• Manual car owners pull ahead on this one. Manual car owners can engage in “engine braking” which reduces speed without relying on the brakes. However, if you drive an automatic, you’re out of luck (intentionally “braking” the automatic engine can lead to transmission problems).
  • Where do you drive? Hills and mountains require more stopping than the flat streets of Chicagoland, for instance.
  • Are you driving a wide load? Vehicle weight also impacts brake pad life. It’s a matter of physics. Heavier objects require more “work” to be stopped. In other words, the brakes work harder to stop heavy vehicles.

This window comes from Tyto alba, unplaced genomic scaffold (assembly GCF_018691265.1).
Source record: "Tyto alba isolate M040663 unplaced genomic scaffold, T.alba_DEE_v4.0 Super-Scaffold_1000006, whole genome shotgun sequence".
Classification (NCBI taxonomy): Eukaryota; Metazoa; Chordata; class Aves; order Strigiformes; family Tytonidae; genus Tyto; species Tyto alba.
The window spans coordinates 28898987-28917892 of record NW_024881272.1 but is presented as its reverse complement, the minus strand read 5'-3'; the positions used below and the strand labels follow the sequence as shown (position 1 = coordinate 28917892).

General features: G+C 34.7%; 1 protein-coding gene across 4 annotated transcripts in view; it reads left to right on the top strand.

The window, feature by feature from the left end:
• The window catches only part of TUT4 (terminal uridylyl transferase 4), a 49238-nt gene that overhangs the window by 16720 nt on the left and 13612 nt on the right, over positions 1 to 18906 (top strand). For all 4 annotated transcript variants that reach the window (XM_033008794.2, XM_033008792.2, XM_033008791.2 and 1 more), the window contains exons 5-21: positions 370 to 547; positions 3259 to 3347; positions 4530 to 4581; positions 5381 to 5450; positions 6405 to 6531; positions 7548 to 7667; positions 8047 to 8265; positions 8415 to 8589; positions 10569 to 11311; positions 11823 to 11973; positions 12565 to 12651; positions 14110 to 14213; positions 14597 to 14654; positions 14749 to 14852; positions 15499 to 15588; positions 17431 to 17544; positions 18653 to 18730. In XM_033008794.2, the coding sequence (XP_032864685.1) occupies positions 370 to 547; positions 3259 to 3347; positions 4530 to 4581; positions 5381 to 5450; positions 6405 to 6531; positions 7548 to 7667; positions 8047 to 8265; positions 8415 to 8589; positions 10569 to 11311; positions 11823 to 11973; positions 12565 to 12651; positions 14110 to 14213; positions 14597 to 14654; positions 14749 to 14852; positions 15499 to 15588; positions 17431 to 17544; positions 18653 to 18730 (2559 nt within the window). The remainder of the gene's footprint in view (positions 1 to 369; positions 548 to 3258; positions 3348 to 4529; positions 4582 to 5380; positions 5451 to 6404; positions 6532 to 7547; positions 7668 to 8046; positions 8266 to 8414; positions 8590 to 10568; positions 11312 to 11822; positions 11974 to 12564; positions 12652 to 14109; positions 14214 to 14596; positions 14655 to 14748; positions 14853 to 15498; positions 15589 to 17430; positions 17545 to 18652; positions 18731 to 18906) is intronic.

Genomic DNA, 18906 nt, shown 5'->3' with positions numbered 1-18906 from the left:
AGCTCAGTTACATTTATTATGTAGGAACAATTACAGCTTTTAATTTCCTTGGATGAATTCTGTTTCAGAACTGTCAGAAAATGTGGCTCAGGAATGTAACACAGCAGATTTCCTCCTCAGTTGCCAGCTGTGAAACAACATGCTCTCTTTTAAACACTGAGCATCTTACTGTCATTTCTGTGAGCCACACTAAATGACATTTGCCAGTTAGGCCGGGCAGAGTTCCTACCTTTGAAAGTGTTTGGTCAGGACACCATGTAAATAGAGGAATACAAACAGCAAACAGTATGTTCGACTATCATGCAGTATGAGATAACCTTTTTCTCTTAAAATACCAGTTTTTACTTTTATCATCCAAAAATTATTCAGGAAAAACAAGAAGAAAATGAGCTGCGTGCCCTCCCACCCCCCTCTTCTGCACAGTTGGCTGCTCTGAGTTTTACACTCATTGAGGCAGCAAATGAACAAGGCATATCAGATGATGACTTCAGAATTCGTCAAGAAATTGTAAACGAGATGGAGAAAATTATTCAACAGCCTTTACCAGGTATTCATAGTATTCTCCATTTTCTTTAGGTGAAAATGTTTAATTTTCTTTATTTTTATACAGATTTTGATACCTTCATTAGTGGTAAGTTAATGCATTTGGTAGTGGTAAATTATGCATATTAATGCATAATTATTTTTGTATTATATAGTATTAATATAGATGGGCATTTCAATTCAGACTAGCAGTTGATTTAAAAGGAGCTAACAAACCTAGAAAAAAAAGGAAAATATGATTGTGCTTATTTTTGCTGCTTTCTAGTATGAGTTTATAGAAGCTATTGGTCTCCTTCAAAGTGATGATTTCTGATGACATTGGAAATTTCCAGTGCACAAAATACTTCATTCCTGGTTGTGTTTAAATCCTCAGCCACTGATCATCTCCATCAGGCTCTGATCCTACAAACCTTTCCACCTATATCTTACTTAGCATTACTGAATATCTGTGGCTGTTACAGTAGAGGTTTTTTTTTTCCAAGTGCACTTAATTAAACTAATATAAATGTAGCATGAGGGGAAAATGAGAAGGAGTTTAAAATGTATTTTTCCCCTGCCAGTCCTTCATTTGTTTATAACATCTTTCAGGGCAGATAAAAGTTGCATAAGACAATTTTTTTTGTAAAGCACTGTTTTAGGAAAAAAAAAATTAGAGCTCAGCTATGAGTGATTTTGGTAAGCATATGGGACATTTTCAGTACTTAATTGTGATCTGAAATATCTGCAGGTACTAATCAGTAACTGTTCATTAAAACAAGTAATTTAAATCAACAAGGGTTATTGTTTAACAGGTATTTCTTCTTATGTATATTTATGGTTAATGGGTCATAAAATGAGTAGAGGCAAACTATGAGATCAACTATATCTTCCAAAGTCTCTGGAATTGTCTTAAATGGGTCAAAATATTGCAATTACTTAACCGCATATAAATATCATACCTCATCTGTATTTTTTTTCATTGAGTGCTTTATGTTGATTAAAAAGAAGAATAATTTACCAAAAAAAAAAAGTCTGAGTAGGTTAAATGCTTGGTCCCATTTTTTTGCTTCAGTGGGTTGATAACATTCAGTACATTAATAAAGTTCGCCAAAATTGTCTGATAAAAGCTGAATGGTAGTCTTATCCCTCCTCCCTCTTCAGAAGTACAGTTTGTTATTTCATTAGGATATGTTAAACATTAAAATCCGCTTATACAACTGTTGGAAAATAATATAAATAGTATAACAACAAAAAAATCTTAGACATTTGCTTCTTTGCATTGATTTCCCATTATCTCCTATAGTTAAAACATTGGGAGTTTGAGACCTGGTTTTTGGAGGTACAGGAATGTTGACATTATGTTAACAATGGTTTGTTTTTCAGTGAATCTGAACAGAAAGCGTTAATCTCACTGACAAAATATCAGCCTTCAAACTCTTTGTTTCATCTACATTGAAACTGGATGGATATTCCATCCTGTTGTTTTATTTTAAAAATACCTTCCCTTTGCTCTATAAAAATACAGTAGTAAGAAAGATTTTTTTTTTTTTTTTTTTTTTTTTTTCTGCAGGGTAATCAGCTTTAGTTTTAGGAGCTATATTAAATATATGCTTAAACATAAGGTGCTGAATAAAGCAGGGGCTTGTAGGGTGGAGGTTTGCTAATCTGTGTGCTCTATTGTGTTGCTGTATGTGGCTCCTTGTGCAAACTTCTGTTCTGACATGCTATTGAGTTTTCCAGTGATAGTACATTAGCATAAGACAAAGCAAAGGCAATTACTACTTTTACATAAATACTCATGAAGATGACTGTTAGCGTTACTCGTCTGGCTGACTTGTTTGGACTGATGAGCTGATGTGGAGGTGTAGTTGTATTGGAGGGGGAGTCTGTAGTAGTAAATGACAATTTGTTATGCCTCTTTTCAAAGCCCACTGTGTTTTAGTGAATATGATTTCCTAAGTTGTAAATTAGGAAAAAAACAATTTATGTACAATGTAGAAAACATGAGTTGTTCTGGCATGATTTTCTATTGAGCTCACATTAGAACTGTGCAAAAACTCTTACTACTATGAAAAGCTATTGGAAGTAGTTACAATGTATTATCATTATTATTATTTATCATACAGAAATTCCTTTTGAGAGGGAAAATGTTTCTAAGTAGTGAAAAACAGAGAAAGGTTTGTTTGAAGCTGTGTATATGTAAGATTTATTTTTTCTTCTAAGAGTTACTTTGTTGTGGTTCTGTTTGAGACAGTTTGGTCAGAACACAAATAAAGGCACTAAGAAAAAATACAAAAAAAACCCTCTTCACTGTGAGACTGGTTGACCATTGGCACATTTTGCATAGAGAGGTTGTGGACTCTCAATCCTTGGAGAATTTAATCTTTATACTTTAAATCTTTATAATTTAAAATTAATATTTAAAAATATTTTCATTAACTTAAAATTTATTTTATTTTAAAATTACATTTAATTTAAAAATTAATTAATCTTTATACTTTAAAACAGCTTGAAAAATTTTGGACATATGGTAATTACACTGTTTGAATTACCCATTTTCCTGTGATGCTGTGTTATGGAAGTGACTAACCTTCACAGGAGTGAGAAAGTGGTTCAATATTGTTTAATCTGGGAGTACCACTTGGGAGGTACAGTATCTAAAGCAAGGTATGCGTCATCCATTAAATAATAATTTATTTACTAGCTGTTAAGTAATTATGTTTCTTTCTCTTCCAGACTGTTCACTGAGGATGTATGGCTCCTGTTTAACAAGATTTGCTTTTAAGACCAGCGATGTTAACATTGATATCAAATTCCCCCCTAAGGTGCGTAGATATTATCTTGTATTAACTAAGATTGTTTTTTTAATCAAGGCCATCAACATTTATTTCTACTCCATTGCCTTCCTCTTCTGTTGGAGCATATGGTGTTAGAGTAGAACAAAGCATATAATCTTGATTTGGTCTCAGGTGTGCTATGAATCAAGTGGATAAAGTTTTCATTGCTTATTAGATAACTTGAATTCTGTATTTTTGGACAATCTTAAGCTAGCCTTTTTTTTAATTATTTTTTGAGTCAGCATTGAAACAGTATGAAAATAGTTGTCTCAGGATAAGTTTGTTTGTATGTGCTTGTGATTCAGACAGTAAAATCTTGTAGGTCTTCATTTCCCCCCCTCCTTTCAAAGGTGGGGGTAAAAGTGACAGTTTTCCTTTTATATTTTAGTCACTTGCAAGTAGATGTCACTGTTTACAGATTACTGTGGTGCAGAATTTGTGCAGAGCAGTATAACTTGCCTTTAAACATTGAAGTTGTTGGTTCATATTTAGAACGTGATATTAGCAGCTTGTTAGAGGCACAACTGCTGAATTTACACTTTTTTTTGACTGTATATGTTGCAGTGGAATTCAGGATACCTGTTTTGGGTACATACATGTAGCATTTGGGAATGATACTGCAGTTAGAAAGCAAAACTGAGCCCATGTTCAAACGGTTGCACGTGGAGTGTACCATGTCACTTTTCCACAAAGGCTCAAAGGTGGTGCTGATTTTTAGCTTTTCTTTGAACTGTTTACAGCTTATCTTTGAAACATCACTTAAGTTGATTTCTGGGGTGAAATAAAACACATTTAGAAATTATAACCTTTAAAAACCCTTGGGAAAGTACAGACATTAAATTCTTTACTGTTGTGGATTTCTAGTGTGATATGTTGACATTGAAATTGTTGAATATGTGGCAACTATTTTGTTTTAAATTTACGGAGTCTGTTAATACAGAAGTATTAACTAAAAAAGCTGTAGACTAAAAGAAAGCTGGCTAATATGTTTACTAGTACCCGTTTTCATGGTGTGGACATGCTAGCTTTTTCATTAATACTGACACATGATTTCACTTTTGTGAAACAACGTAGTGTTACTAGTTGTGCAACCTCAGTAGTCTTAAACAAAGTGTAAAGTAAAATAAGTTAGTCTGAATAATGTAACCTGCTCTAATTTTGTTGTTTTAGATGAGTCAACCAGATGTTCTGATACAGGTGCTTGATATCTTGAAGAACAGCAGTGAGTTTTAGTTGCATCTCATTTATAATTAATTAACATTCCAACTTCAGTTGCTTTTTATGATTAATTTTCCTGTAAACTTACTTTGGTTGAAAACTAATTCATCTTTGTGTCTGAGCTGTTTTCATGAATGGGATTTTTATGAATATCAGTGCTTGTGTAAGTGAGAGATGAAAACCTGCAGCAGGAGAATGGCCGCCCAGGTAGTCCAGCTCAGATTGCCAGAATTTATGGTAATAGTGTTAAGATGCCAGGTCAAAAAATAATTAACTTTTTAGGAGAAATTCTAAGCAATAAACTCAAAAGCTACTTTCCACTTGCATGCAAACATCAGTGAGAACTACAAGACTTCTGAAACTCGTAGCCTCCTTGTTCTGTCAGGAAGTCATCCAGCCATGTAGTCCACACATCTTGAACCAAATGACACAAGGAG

• The condition of the braking system as a whole should be considered as well. If the rotors or calipers are no good, the brake pads won’t be far behind them in being the reason you find yourself talking with a mechanic. Stuck pieces and warped rotos can be a real nightmare.

How do I know if my Brake Pads are Bad?

Asking how often should I change my brake pads leads to a more profound question: How do I know when it’s time? 

Now that you know that you cannot hope and pray for your brake pads to last an eternity, you should be on the lookout for problems with them.

  1. Squealing Brake Pads – ugh, that noise! That deafening high-pitched squeak. It’s too much to handle, and if it’s happening when you apply pressure to the car’s brakes, you know it’s time to talk with a mechanic about changing the brake pads.